Tag Archives: electronic commerce

The Visible Hand? Demand Effects of Recommendation Networks in Electronic Markets

When you watch a movie on Netflix, when you listen to music on Spotify, when you watch clips on Youtube, when you search for connections on LinkedIn or when you are shopping online on Bol.com, it appears often that you come across a sentence like: “you might also like”, “people you may know”, “customers who bought this item, also bought…”. Sometimes this suggestion might interest you and you click on it, but that is not always the case. Why do these recommendations appear and how do companies find the correct ones to recommend? What do these products have in common and how do they influence each other?


This paper of Oestreicher-Singer and Sundararajan (2012) explains these questions by focusing on online product or copurchase networks. In these networks, related products that each have their own network position, are linked to each other. The associations among products, and thus the product’s virtual shelf positions, are visible to the customers through recommendation hyperlinks. The main result states that this visibility of networks can cause a threefold average increase in the influence that complementary products, and thus not only recommended products, have on each other’s demand levels and that it amplifies the shared purchasing of complementary products.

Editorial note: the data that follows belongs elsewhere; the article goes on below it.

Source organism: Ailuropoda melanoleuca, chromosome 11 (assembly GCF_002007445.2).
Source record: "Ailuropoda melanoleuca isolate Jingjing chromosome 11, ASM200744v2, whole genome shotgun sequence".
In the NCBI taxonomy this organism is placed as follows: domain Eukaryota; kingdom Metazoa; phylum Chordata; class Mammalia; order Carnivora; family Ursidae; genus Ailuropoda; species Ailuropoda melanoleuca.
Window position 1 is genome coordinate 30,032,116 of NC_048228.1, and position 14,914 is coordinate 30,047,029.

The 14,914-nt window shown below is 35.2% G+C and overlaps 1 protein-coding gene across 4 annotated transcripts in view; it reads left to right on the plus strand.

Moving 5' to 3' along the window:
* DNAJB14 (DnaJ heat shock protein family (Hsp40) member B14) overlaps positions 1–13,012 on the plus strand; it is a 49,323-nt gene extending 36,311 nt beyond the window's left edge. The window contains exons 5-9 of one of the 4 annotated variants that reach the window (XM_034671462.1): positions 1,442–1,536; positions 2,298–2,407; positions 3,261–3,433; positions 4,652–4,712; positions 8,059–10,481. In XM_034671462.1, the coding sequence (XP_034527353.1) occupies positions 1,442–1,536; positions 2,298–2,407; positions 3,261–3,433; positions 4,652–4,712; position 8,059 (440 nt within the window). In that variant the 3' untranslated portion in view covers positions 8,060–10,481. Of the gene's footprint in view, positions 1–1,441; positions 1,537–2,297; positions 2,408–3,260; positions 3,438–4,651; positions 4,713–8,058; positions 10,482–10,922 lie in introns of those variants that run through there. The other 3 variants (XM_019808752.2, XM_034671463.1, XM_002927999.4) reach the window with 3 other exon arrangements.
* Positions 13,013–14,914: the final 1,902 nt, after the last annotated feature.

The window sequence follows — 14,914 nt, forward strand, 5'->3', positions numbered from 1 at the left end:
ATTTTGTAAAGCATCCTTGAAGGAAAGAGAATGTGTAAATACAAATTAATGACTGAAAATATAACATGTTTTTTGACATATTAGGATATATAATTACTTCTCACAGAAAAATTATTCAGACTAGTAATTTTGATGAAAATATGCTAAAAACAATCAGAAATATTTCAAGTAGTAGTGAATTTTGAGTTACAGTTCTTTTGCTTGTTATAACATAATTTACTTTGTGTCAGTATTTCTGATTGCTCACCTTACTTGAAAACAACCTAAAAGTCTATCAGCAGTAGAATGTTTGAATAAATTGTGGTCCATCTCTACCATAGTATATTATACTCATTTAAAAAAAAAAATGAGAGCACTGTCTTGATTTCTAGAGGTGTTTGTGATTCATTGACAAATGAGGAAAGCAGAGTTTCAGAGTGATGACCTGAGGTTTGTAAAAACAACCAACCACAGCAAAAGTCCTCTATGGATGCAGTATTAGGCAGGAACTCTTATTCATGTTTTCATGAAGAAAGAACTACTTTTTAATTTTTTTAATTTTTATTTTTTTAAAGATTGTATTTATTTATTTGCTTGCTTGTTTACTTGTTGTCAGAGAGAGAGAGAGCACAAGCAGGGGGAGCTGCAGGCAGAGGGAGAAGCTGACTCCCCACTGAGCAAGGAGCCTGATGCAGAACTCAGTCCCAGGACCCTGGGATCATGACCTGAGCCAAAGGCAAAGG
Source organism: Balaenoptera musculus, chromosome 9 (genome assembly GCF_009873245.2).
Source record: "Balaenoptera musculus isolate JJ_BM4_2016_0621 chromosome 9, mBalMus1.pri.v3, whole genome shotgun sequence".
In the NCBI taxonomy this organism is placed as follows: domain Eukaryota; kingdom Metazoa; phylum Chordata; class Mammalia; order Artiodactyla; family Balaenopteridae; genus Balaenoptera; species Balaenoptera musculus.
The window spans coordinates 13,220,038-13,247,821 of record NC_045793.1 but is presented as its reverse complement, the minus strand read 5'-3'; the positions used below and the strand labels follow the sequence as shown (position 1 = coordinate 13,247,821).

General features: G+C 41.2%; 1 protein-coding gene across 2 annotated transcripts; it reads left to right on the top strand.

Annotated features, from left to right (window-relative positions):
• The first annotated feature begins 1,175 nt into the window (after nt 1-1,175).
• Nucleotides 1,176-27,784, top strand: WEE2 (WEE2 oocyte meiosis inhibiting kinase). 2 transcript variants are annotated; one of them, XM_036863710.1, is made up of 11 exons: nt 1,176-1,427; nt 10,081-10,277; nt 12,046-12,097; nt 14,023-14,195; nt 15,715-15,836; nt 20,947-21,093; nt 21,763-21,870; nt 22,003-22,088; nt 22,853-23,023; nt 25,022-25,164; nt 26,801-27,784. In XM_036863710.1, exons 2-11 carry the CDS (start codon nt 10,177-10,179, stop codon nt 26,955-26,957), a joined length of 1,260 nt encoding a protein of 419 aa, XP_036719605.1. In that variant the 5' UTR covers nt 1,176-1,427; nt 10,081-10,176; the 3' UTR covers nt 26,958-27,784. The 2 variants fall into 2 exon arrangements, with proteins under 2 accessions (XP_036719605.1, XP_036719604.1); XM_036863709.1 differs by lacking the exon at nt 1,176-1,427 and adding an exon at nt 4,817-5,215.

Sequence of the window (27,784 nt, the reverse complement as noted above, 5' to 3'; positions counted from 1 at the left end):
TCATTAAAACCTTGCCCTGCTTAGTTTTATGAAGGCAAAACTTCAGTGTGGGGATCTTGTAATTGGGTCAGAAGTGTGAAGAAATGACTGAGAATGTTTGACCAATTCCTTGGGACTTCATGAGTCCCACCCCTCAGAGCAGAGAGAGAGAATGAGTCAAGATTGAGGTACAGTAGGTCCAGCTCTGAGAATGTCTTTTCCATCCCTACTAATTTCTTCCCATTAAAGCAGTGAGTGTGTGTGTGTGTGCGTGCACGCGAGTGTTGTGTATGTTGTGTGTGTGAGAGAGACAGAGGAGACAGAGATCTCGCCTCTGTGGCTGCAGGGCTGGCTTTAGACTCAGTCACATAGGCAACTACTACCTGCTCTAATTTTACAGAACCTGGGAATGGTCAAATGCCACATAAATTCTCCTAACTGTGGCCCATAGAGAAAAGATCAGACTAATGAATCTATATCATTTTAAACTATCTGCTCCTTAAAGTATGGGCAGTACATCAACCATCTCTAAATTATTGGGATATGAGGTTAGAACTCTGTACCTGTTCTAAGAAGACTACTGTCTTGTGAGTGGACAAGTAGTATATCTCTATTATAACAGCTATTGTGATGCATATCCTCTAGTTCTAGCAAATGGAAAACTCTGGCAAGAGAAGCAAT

To come to this result, data about the copurchase network of 250,000 books sold on Amazon.com is collected, which is used to test how demand levels are related. The data are tested on three types of possible correlations in demand. Firstly the visible network neighbours with explicit visible hyperlinks. Secondly the complementary products without visible hyperlinks, but with related demand which is controlled for unobserved sources of complementarity that might exist regardless of a visible hyperlink by constructing three alternative sets of complementary products and finally the similar environmental conditions with similar individual or environmental characteristics of the products. Besides these types of correlations, the study found that demand is also affected by the product’s individual characteristics of price, secondary market offers, vintage, in-degree and assortative mixing.